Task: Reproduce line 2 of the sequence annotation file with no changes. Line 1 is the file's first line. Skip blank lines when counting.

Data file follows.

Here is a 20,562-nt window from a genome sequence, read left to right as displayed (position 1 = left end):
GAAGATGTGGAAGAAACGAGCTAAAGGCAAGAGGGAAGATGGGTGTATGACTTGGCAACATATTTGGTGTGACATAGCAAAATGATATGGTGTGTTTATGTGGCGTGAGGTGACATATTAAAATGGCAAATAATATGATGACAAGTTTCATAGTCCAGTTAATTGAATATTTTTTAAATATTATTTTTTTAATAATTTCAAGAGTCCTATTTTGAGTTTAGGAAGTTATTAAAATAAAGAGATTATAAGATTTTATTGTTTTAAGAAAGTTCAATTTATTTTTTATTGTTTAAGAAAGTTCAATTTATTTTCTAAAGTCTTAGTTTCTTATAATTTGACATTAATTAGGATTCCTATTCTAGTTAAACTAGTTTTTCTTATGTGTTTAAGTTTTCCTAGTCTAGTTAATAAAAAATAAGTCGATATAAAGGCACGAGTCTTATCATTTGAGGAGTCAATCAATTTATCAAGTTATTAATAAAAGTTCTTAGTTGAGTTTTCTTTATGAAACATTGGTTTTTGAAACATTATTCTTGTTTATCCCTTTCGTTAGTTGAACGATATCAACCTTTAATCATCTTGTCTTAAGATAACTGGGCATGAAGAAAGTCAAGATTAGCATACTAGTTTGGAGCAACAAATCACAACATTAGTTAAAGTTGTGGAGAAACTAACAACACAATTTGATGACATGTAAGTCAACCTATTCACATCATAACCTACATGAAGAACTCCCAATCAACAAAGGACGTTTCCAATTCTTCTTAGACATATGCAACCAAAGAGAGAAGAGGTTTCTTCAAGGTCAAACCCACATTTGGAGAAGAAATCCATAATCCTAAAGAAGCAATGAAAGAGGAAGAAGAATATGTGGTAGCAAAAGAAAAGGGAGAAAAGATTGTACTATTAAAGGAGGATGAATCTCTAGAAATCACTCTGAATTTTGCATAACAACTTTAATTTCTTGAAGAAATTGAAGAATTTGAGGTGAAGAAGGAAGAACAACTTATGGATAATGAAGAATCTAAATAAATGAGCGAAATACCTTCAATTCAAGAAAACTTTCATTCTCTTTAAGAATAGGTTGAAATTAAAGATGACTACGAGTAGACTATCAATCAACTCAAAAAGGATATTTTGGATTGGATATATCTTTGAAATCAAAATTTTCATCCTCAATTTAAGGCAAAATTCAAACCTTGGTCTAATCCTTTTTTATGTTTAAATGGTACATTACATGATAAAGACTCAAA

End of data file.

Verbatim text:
GAAGATGTGGAAGAAACGAGCTAAAGGCAAGAGGGAAGATGGGTGTATGACTTGGCAACATATTTGGTGTGACATAGCAAAATGATATGGTGTGTTTATGTGGCGTGAGGTGACATATTAAAATGGCAAATAATATGATGACAAGTTTCATAGTCCAGTTAATTGAATATTTTTTAAATATTATTTTTTTAATAATTTCAAGAGTCCTATTTTGAGTTTAGGAAGTTATTAAAATAAAGAGATTATAAGATTTTATTGTTTTAAGAAAGTTCAATTTATTTTTTATTGTTTAAGAAAGTTCAATTTATTTTCTAAAGTCTTAGTTTCTTATAATTTGACATTAATTAGGATTCCTATTCTAGTTAAACTAGTTTTTCTTATGTGTTTAAGTTTTCCTAGTCTAGTTAATAAAAAATAAGTCGATATAAAGGCACGAGTCTTATCATTTGAGGAGTCAATCAATTTATCAAGTTATTAATAAAAGTTCTTAGTTGAGTTTTCTTTATGAAACATTGGTTTTTGAAACATTATTCTTGTTTATCCCTTTCGTTAGTTGAACGATATCAACCTTTAATCATCTTGTCTTAAGATAACTGGGCATGAAGAAAGTCAAGATTAGCATACTAGTTTGGAGCAACAAATCACAACATTAGTTAAAGTTGTGGAGAAACTAACAACACAATTTGATGACATGTAAGTCAACCTATTCACATCATAACCTACATGAAGAACTCCCAATCAACAAAGGACGTTTCCAATTCTTCTTAGACATATGCAACCAAAGAGAGAAGAGGTTTCTTCAAGGTCAAACCCACATTTGGAGAAGAAATCCATAATCCTAAAGAAGCAATGAAAGAGGAAGAAGAATATGTGGTAGCAAAAGAAAAGGGAGAAAAGATTGTACTATTAAAGGAGGATGAATCTCTAGAAATCACTCTGAATTTTGCATAACAACTTTAATTTCTTGAAGAAATTGAAGAATTTGAGGTGAAGAAGGAAGAACAACTTATGGATAATGAAGAATCTAAATAAATGAGCGAAATACCTTCAATTCAAGAAAACTTTCATTCTCTTTAAGAATAGGTTGAAATTAAAGATGACTACGAGTAGACTATCAATCAACTCAAAAAGGATATTTTGGATTGGATATATCTTTGAAATCAAAATTTTCATCCTCAATTTAAGGCAAAATTCAAACCTTGGTCTAATCCTTTTTTATGTTTAAATGGTACATTACATGATAAAGACTCAAA